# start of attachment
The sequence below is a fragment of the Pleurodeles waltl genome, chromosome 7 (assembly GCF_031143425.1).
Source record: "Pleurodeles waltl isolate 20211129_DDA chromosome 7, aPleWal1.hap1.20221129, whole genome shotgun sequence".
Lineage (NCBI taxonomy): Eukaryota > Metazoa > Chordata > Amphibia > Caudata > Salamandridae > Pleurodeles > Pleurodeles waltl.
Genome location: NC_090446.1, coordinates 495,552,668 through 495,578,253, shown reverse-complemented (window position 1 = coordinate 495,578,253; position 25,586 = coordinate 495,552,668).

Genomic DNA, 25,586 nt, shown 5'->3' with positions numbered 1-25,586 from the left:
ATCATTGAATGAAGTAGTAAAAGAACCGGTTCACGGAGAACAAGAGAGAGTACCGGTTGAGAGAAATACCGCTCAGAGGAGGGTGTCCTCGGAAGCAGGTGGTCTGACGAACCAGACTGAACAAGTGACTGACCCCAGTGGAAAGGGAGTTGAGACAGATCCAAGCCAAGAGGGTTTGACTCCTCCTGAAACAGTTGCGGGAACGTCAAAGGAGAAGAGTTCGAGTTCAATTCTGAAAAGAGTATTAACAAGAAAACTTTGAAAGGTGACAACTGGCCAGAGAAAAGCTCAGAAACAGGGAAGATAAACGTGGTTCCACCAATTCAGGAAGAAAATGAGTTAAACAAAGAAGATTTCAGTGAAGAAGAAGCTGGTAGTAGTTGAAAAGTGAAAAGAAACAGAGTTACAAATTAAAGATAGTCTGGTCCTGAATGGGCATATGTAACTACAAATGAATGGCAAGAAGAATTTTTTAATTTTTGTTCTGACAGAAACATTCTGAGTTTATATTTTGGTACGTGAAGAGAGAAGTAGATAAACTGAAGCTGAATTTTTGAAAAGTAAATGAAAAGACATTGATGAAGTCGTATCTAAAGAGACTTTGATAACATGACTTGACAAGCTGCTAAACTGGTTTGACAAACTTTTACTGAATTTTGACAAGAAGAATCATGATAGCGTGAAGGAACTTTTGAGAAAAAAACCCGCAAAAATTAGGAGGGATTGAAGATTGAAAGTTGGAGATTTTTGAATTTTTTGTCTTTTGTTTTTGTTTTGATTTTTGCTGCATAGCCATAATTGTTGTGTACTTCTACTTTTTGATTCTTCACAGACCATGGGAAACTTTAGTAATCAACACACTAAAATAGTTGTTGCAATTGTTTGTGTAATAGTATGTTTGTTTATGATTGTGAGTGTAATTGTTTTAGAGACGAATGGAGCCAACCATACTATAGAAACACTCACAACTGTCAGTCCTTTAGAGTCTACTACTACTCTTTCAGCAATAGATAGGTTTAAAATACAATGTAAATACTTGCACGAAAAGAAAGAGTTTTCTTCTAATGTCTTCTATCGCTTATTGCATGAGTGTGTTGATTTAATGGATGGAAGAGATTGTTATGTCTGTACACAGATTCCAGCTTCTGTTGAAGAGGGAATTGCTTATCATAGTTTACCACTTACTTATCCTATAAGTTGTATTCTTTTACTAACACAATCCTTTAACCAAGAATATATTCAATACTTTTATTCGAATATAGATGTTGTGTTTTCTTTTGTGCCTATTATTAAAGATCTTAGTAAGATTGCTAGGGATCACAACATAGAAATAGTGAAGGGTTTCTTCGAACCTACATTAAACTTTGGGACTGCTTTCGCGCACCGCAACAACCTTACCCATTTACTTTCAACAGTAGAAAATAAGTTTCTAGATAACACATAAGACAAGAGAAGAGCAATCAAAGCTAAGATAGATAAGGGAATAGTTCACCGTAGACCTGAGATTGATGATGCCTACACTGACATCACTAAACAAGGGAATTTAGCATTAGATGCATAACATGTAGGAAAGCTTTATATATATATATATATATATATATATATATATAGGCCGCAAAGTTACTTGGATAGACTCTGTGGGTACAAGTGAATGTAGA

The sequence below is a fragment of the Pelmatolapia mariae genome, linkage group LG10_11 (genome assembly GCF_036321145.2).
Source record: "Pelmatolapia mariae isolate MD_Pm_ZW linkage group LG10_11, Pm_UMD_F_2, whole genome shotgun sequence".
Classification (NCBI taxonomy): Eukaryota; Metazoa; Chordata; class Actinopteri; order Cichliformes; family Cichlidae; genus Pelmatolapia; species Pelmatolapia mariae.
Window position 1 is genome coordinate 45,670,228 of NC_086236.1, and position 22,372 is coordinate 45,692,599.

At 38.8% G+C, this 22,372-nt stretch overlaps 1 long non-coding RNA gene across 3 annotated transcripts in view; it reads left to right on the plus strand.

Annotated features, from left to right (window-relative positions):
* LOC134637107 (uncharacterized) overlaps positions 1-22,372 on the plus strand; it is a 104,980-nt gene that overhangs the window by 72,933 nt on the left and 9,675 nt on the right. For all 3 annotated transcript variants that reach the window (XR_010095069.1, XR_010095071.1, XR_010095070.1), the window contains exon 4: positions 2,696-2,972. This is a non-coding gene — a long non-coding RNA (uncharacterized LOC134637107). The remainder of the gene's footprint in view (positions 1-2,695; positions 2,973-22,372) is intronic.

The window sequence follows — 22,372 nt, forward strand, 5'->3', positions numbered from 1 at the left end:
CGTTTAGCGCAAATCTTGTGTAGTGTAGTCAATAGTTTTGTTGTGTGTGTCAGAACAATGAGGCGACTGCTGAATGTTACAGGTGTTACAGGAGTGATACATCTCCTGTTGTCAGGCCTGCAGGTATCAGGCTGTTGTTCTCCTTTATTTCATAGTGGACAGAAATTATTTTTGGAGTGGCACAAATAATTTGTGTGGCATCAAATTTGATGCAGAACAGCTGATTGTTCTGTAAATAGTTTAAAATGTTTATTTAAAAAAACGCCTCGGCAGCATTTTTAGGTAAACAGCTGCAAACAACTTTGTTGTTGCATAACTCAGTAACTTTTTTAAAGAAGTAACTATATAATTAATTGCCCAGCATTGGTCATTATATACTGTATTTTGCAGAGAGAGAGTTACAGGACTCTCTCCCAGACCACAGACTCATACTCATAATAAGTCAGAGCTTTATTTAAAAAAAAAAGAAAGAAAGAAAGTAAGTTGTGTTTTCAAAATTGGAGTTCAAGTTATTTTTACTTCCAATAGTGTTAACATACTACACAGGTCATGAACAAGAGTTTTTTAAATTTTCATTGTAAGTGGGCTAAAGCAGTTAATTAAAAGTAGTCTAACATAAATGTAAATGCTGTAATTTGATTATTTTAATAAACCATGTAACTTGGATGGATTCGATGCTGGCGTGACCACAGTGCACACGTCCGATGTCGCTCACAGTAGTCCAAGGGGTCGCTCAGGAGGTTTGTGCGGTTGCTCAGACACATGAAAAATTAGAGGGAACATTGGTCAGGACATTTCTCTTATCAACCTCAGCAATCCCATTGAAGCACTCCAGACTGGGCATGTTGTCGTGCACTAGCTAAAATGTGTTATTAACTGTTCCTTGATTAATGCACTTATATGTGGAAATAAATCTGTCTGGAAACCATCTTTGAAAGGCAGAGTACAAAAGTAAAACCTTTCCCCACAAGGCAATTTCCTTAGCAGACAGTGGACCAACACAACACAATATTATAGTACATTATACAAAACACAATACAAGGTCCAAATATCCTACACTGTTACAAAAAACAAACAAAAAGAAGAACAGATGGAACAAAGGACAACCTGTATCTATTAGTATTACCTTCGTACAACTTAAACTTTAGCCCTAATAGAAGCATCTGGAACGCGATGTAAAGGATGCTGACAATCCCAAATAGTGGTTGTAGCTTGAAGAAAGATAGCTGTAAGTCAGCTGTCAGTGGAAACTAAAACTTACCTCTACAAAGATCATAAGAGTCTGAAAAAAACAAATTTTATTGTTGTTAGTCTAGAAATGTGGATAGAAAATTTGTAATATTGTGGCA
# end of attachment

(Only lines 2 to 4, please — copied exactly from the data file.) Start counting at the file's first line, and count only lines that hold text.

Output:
Source record: "Pleurodeles waltl isolate 20211129_DDA chromosome 7, aPleWal1.hap1.20221129, whole genome shotgun sequence".
Lineage (NCBI taxonomy): Eukaryota > Metazoa > Chordata > Amphibia > Caudata > Salamandridae > Pleurodeles > Pleurodeles waltl.
Genome location: NC_090446.1, coordinates 495,552,668 through 495,578,253, shown reverse-complemented (window position 1 = coordinate 495,578,253; position 25,586 = coordinate 495,552,668).